Stability conditions

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The Stability conditions of watercraft are the various standard loading configurations to which a ship, boat, or offshore platform may be subjected. They are recognized by classification societies such as Det Norske Veritas, Lloyd's Register and American Bureau of Shipping (ABS). Classification societies follow rules and guidelines laid down by International Convention for the Safety of Life at Sea (SOLAS) conventions, the International Maritime Organization and laws of the country under which the vessel is flagged, such as the Code of Federal Regulations.

Stability is normally broken into two distinct types: Intact and Damaged

Intact stability[edit]

The vessel is in normal operational configuration. The hull is not breached in any compartment. The vessel will be expected to meet various stability criteria such as GMt (metacentric height), area under the GZ (righting lever) curve, range of stability, trim, etc.

Intact conditions[edit]

Lightship or Light Displacement[edit]

The vessel is complete and ready for service in every respect, including permanent ballast, spare parts, lubricating oil, and working stores but is without fuel, cargo, drinking or washing water, officers, crew, passengers, their effects, or any other variable load.[1][2]

Full load departure or full displacement[edit]

Along with all the Lightship loads, the vessel has all systems charged meaning that all fresh water, cooling, lubricating, hydraulic and fuel service header tanks, piping and equipment systems are filled with their normal operating fluids. Crew and effects are at their normal values. Consumables (provisions, potable water and fuel) are at 100% capacity. Ammunition and/or cargo is at maximum capacity. The vessel is at its limiting draft or legal load line.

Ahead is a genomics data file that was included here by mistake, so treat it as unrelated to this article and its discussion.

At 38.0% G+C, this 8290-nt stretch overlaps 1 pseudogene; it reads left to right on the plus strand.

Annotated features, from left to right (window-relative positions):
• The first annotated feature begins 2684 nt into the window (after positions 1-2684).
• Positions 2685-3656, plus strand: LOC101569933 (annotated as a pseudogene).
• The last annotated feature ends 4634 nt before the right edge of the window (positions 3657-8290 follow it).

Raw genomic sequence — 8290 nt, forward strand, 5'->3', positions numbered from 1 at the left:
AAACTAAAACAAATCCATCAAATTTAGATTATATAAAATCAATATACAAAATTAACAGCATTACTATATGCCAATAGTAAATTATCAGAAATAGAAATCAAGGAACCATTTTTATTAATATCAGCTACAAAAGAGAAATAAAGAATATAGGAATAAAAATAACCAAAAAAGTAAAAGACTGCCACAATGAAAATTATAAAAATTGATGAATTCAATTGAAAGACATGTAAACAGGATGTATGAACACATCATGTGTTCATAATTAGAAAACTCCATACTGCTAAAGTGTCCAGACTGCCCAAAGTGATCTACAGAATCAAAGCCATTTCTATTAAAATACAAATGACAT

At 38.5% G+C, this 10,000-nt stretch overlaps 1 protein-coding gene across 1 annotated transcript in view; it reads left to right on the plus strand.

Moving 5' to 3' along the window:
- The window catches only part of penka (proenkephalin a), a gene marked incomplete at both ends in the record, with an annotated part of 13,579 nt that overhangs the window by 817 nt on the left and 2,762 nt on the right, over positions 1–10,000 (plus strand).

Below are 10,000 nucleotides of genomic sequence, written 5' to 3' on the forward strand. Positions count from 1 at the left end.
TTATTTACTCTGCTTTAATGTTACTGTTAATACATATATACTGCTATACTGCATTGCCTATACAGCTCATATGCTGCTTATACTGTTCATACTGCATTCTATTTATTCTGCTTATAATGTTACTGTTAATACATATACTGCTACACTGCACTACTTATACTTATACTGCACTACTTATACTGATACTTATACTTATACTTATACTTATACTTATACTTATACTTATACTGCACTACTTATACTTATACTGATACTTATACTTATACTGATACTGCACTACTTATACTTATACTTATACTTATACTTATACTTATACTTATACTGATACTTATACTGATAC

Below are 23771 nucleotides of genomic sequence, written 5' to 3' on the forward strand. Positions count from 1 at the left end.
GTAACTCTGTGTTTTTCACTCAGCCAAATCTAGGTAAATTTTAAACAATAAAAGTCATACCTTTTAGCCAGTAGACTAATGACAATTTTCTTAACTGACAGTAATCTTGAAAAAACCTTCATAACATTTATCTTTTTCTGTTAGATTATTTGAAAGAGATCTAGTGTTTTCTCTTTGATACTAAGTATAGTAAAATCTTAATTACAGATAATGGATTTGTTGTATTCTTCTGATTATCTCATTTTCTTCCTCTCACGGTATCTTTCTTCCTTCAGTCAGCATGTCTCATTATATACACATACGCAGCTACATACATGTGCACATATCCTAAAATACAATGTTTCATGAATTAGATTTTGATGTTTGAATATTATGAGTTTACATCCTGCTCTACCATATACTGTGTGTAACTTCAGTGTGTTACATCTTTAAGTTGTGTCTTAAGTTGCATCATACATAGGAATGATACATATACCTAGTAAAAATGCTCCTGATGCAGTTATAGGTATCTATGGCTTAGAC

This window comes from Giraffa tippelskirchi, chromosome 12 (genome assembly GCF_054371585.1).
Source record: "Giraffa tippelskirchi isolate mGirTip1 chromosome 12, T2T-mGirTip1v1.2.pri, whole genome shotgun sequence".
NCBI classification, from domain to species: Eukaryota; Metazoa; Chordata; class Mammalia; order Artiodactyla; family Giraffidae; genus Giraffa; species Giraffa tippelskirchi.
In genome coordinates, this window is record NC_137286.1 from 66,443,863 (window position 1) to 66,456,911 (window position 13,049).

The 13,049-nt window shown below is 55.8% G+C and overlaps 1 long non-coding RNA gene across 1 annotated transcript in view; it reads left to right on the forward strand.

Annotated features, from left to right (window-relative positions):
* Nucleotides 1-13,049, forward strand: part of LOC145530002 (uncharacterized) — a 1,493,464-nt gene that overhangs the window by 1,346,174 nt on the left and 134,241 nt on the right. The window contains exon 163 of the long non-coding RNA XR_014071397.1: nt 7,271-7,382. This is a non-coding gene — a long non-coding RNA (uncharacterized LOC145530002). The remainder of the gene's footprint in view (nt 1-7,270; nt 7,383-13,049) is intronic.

Standard condition[edit]

This is only for military vessels. Along with all the Lightship loads, the vessel has all systems charged meaning that all fresh water, cooling, lubricating, hydraulic and fuel service header tanks, piping and equipment systems are filled with their normal operating fluids. Crew and effects are at their normal values. Consumables (provisions, potable water and fuel) are at 50% capacity. Ammunition and/or cargo is at 100% capacity. This condition is normally used for range and speed calculations.

Light arrival[edit]

Along with all the Lightship loads, the vessel has all systems charged meaning that all fresh water, cooling, lubricating, hydraulic and fuel service header tanks, piping and equipment systems are filled with their normal operating fluids. Crew and effects are at their normal values. Consumables (provisions, potable water and fuel) are at 10% full load. Ammunition and/or cargo is at 100% capacity.

Damaged stability[edit]

The vessel in the assessed "Worst Intact Condition" is analytically damaged by opening various combinations of watertight compartments to the sea. The number of compartments and their location are dictated by IMO regulations, SOLAS conventions, or other applicable rules. Typically these conditions are identified by the compartment(s) damaged ex: "Hold #3 and Water Ballast Tank 4 Port"

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